2001 Land Rover Discovery Reviews

2001 Discovery New Car Test Drive

Introduction

In a world overrun by minivans posing as sport-utilities, the Land Rover Discovery is the real thing, the Swiss Army knife. It is the authentic 4x4. Few SUVs can venture as far off road, into the backcountry as the Discovery can go. Its suspension articulation and permanent four-wheel-drive system must be experienced in extreme conditions to truly be appreciated. 

With its distinctive Land Rover styling and heritage, the Discovery is often thought to be expensive, yet it starts at just $33,350. 

The Discovery was a winner out of the box. After it was introduced to North America in 1994, Land Rover's total sales climbed from 4906 to 23,826 by 1997. For 1999, the Discovery was redesigned and re-engineered (with some 13,000 new parts); the changes were dramatic enough that Land Rover dubbed it the Discovery Series II. With no price increase, it boosted overall Land Rover sales another 30 percent. The new chassis and suspension made it easier to drive on the highway without sacrificing any of the legendary off-road capability. Refinements to the interior reduced some of the quirkiness without losing that Land Rover charm. Freshened styling made it look more confident without losing its distinctive appearance. 

Lineup

In 2001, the Discovery line features new model designations and more optional equipment. Three trim levels are available: SD ($33,350), LE ($34,350) and SE ($36,350).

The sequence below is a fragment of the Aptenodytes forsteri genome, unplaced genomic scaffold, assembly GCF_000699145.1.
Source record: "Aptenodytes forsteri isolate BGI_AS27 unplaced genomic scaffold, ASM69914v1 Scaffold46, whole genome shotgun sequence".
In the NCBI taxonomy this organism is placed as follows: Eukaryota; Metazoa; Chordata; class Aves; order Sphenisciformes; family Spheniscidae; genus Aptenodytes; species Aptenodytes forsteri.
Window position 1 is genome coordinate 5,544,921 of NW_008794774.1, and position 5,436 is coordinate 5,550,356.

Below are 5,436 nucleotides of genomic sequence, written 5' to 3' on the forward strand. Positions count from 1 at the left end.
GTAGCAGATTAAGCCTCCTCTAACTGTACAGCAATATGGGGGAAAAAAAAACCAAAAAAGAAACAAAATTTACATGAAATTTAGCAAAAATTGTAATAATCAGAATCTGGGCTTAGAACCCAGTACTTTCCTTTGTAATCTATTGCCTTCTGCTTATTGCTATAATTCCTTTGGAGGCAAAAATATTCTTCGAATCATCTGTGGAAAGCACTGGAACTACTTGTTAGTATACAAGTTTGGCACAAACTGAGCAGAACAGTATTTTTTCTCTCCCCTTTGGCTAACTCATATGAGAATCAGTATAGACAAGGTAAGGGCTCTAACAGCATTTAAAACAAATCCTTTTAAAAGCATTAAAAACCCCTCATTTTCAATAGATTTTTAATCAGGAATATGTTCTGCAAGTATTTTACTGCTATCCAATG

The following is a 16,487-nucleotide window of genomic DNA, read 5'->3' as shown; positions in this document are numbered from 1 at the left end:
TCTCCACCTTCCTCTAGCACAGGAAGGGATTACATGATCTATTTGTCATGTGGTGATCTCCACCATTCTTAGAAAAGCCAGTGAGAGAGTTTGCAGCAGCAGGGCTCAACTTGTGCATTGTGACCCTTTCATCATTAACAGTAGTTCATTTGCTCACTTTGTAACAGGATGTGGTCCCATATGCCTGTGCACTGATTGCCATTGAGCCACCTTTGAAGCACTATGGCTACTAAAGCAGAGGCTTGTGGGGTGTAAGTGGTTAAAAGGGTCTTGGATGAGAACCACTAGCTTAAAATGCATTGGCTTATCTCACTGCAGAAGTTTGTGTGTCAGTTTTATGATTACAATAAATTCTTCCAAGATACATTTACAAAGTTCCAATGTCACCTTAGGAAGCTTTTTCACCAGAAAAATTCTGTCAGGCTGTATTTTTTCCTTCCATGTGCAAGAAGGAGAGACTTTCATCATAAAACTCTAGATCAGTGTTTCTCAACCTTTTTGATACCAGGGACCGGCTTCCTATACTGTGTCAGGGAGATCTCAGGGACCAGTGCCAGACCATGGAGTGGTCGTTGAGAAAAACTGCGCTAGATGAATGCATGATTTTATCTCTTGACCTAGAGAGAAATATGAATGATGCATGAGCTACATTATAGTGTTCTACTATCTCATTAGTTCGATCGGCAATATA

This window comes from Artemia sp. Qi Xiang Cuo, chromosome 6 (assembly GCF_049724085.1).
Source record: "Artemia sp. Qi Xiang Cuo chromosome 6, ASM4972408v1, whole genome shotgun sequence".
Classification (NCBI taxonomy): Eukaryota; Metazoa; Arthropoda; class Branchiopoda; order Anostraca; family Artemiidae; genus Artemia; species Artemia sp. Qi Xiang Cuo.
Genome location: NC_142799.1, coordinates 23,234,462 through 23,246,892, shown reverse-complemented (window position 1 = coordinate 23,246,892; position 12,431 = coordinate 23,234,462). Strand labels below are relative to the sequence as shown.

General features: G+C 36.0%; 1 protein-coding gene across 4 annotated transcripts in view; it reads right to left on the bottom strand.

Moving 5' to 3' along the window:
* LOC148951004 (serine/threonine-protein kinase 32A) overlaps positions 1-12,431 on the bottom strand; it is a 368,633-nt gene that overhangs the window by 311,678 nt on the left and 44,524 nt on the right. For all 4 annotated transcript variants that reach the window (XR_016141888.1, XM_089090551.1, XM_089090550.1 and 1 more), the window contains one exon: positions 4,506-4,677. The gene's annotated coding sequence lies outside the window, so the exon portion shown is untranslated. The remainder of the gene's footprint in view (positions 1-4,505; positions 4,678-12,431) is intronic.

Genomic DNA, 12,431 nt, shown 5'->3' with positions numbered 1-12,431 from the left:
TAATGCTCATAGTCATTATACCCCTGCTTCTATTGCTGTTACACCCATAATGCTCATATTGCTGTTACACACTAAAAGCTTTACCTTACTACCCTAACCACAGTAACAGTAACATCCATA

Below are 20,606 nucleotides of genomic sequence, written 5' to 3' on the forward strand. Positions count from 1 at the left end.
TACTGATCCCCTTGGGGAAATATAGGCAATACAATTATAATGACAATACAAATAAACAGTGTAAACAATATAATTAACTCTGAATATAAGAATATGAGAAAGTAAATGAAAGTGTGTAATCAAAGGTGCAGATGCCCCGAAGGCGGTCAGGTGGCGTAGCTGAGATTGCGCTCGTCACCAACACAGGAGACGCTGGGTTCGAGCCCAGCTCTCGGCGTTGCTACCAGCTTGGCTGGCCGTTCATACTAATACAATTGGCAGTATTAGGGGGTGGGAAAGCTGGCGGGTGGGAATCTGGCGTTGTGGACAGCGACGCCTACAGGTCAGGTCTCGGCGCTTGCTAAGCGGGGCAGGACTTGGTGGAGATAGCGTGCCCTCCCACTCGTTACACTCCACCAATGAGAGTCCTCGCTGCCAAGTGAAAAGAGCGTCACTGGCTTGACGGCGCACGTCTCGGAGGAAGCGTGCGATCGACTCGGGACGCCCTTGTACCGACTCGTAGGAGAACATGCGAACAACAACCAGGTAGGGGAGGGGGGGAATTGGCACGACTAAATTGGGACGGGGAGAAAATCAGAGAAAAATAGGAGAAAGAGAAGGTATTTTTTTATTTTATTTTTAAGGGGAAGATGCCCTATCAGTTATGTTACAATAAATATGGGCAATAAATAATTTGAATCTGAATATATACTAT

Adding the Rear Seat Package ($1750) option (available on any model) changes these designations to SD7, LE7 and SE7, respectively. The '7' designation indicates a third row of forward-facing rear jump seats, making room for 7 passengers. The SD7, LE7 and SE7 also include SLS, the self-leveling suspension system, and a hydraulic rear step. 

Standard features include Rover's 4.0-liter V8, a four-speed electronically controlled automatic transmission, Land Rover's permanent four-wheel drive, a sophisticated four-wheel electronic traction control system, Hill Descent Control, and a four-channel all-terrain anti-lock braking system. 

Also standard are eight-way power adjustable front seats, dual-zone automatic climate control, keyless entry, heated power mirrors, power windows and door locks, child safety locks, cruise control, rear window washer and wiper, and halogen headlamps with washers. The SD, LE and SE all use 16-inch alloy wheels, but the styles are different. 

Our test model was an SD, $33,350. For 2001, cloth seats are replaced by a beige vinyl-like covering called Duragrain. It's attractive and looks sturdy. The SD audio system is an Alpine 100-watt with six speakers. 

LE, with a base price of $34,350, features a leather interior package. It's distinguished by its two-tone front grille, partially painted front bumper, integrated fog lights, and headlamp power washers. The interior is Indiana Brown leather with modest wood trim. 

The most popular model is the SE, which comes with a full leather interior. The leather comes in three colors, beige and two shades of gray. The seats have center armrests and power lumbar control. The Alpine sound system is a 220-watt 10-channel with 12 speakers, plus a six-disc CD changer. SE also comes standard with HomeLink, a Class III trailer tow hitch receiver, and a roll-up rear load space cover. The SE7 includes remote audio system controls and headphone jacks for the rear seat passengers. 

An optional Performance Package ($2,900) includes Land Rover's Active Cornering Enhancement system and 18-inch wheels and tires. 

The other primary options are: rear air conditioning ($750); Self-Leveling Suspension ($750); and the Rear Seat Package ($1,750), which includes the self-leveling suspension. 

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